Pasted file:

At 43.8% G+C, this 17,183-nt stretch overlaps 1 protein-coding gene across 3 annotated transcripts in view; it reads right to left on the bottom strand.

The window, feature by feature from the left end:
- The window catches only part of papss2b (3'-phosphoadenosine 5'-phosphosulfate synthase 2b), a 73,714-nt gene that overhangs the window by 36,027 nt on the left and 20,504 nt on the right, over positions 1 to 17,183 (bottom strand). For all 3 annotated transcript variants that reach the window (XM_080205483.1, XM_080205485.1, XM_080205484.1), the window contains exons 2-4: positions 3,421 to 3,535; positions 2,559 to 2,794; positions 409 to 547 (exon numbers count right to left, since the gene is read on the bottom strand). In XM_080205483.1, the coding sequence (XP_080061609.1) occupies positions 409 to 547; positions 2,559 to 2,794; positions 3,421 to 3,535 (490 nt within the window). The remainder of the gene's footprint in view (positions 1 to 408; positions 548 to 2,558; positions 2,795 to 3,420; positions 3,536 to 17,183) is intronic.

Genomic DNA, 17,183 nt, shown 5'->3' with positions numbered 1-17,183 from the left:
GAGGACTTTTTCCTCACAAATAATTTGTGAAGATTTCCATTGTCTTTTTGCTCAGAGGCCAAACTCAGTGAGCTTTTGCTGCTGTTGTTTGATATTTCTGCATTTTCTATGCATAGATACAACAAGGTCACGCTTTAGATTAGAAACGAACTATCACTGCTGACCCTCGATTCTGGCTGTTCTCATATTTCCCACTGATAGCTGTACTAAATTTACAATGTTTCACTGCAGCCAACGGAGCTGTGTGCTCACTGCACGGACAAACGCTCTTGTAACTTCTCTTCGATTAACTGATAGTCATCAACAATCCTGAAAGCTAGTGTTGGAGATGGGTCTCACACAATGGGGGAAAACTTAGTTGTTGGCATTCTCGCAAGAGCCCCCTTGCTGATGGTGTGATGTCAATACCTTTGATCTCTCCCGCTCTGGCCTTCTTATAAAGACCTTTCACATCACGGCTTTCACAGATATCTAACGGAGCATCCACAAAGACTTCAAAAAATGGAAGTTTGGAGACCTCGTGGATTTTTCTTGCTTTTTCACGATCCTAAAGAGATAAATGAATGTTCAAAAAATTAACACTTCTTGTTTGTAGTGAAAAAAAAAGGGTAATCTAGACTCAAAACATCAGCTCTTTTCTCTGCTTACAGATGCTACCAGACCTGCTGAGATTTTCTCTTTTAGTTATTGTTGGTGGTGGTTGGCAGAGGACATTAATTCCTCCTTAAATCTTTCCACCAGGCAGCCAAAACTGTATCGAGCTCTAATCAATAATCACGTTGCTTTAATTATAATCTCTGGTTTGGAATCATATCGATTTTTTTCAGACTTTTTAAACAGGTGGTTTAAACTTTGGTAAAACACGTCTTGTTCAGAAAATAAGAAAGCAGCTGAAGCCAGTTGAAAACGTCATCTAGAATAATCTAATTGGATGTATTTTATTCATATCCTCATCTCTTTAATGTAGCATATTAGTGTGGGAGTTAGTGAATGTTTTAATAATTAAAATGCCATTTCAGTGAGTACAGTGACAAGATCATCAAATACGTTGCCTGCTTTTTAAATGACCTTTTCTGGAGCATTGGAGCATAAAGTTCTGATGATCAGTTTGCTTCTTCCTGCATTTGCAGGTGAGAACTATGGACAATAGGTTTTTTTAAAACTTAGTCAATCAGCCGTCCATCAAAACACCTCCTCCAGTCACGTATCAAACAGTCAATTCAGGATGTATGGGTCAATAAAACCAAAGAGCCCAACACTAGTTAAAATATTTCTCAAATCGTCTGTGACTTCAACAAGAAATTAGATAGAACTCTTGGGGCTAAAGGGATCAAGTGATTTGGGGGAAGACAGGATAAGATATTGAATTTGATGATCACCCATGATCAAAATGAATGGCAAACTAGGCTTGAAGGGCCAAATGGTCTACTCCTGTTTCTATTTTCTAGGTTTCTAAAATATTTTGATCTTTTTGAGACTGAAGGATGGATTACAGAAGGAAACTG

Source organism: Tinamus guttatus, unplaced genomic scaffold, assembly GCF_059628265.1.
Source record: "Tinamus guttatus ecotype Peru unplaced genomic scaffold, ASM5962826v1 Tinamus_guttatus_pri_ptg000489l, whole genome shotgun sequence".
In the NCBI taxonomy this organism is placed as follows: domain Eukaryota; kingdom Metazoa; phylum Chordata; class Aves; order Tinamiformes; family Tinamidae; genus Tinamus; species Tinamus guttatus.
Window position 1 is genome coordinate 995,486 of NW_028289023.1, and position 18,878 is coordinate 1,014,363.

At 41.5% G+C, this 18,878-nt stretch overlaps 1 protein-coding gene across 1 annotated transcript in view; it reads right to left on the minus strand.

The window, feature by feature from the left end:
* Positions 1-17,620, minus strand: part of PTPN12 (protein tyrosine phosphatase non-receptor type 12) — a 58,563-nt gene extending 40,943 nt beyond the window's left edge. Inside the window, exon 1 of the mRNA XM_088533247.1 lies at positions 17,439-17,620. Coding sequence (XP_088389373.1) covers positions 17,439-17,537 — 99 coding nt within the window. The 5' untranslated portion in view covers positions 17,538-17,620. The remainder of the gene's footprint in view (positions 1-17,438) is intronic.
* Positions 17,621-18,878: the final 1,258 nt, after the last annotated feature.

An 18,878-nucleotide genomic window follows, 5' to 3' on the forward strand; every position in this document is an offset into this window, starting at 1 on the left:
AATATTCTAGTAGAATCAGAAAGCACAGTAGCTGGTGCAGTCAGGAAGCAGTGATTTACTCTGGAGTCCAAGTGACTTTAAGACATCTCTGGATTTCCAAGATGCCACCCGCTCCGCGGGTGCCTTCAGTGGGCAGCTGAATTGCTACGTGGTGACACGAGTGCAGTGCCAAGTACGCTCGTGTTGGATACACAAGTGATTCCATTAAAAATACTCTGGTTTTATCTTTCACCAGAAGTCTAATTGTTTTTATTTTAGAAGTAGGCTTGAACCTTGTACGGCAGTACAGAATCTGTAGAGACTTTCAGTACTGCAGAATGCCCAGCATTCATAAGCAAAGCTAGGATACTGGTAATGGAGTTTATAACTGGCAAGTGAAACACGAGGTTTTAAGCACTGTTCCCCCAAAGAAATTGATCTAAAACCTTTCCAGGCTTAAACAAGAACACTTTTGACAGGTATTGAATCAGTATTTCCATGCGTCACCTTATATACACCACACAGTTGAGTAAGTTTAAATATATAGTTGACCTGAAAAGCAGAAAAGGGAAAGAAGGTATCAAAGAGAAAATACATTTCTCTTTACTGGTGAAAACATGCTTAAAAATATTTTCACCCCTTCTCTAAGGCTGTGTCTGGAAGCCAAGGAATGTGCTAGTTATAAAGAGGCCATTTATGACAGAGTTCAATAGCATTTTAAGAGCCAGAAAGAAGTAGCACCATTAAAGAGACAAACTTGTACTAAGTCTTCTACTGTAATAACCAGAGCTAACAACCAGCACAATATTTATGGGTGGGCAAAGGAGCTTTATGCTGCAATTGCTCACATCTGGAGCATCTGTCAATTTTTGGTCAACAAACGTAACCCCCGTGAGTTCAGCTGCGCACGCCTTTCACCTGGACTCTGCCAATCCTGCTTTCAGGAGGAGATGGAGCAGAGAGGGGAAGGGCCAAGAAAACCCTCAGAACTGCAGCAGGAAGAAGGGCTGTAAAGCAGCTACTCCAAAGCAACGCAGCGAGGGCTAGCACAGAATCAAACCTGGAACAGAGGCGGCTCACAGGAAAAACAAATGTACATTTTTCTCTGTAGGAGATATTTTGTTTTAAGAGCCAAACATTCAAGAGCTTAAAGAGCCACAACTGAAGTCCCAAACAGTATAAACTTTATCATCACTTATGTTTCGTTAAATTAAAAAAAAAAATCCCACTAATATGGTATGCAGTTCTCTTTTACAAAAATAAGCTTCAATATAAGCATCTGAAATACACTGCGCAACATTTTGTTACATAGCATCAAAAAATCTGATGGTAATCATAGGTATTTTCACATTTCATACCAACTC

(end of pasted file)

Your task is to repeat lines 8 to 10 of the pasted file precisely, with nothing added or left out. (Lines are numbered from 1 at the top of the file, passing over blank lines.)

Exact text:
In the NCBI taxonomy this organism is placed as follows: domain Eukaryota; kingdom Metazoa; phylum Chordata; class Aves; order Tinamiformes; family Tinamidae; genus Tinamus; species Tinamus guttatus.
Window position 1 is genome coordinate 995,486 of NW_028289023.1, and position 18,878 is coordinate 1,014,363.

At 41.5% G+C, this 18,878-nt stretch overlaps 1 protein-coding gene across 1 annotated transcript in view; it reads right to left on the minus strand.